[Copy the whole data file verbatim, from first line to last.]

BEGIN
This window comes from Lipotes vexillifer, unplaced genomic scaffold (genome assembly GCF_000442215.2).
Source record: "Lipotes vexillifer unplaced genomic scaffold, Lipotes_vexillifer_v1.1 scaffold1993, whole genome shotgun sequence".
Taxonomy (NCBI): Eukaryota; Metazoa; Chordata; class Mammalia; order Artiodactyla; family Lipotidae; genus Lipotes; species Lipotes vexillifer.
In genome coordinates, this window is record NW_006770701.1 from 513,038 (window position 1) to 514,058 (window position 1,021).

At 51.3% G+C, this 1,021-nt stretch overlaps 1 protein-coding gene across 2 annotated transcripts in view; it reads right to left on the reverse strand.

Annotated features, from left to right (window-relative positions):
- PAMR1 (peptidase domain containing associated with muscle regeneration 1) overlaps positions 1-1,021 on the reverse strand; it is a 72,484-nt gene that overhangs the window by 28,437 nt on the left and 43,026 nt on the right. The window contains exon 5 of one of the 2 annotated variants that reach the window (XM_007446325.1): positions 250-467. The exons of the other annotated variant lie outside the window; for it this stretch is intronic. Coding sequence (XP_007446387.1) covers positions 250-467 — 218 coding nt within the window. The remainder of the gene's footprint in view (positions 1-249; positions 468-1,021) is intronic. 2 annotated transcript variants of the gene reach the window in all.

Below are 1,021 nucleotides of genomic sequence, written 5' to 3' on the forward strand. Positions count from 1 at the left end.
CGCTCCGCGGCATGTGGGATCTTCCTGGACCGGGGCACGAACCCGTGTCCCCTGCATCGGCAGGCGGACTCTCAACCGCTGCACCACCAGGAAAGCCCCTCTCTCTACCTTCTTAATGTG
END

This window comes from Lipotes vexillifer, unplaced genomic scaffold (genome assembly GCF_000442215.2).
Source record: "Lipotes vexillifer unplaced genomic scaffold, Lipotes_vexillifer_v1.1 scaffold1993, whole genome shotgun sequence".
Taxonomy (NCBI): Eukaryota; Metazoa; Chordata; class Mammalia; order Artiodactyla; family Lipotidae; genus Lipotes; species Lipotes vexillifer.
In genome coordinates, this window is record NW_006770701.1 from 513,038 (window position 1) to 514,058 (window position 1,021).

At 51.3% G+C, this 1,021-nt stretch overlaps 1 protein-coding gene across 2 annotated transcripts in view; it reads right to left on the reverse strand.

Annotated features, from left to right (window-relative positions):
- PAMR1 (peptidase domain containing associated with muscle regeneration 1) overlaps positions 1-1,021 on the reverse strand; it is a 72,484-nt gene that overhangs the window by 28,437 nt on the left and 43,026 nt on the right. The window contains exon 5 of one of the 2 annotated variants that reach the window (XM_007446325.1): positions 250-467. The exons of the other annotated variant lie outside the window; for it this stretch is intronic. Coding sequence (XP_007446387.1) covers positions 250-467 — 218 coding nt within the window. The remainder of the gene's footprint in view (positions 1-249; positions 468-1,021) is intronic. 2 annotated transcript variants of the gene reach the window in all.

Below are 1,021 nucleotides of genomic sequence, written 5' to 3' on the forward strand. Positions count from 1 at the left end.
CGCTCCGCGGCATGTGGGATCTTCCTGGACCGGGGCACGAACCCGTGTCCCCTGCATCGGCAGGCGGACTCTCAACCGCTGCACCACCAGGAAAGCCCCTCTCTCTACCTTCTTAATGTG